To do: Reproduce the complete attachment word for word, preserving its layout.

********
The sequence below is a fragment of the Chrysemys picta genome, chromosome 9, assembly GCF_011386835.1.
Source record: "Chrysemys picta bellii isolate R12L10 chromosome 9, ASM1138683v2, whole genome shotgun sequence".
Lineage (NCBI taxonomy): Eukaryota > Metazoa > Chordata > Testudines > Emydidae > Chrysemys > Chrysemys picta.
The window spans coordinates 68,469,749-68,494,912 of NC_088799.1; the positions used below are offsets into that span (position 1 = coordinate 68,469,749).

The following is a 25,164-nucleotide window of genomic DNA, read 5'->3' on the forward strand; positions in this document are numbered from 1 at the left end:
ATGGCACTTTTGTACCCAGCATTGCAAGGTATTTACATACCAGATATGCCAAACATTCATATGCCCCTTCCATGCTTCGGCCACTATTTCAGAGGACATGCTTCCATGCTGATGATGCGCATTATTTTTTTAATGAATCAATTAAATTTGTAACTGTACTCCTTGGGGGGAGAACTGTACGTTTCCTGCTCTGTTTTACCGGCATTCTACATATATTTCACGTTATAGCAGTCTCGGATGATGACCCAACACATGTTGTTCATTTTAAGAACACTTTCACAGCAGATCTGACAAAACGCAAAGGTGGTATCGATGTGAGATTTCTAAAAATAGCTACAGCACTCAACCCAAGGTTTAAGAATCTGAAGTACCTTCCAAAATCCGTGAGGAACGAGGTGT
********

The sequence below is a fragment of the Chrysemys picta genome, chromosome 9, assembly GCF_011386835.1.
Source record: "Chrysemys picta bellii isolate R12L10 chromosome 9, ASM1138683v2, whole genome shotgun sequence".
Lineage (NCBI taxonomy): Eukaryota > Metazoa > Chordata > Testudines > Emydidae > Chrysemys > Chrysemys picta.
The window spans coordinates 68,469,749-68,494,912 of NC_088799.1; the positions used below are offsets into that span (position 1 = coordinate 68,469,749).

The following is a 25,164-nucleotide window of genomic DNA, read 5'->3' on the forward strand; positions in this document are numbered from 1 at the left end:
ATGGCACTTTTGTACCCAGCATTGCAAGGTATTTACATACCAGATATGCCAAACATTCATATGCCCCTTCCATGCTTCGGCCACTATTTCAGAGGACATGCTTCCATGCTGATGATGCGCATTATTTTTTTAATGAATCAATTAAATTTGTAACTGTACTCCTTGGGGGGAGAACTGTACGTTTCCTGCTCTGTTTTACCGGCATTCTACATATATTTCACGTTATAGCAGTCTCGGATGATGACCCAACACATGTTGTTCATTTTAAGAACACTTTCACAGCAGATCTGACAAAACGCAAAGGTGGTATCGATGTGAGATTTCTAAAAATAGCTACAGCACTCAACCCAAGGTTTAAGAATCTGAAGTACCTTCCAAAATCCGTGAGGAACGAGGTGT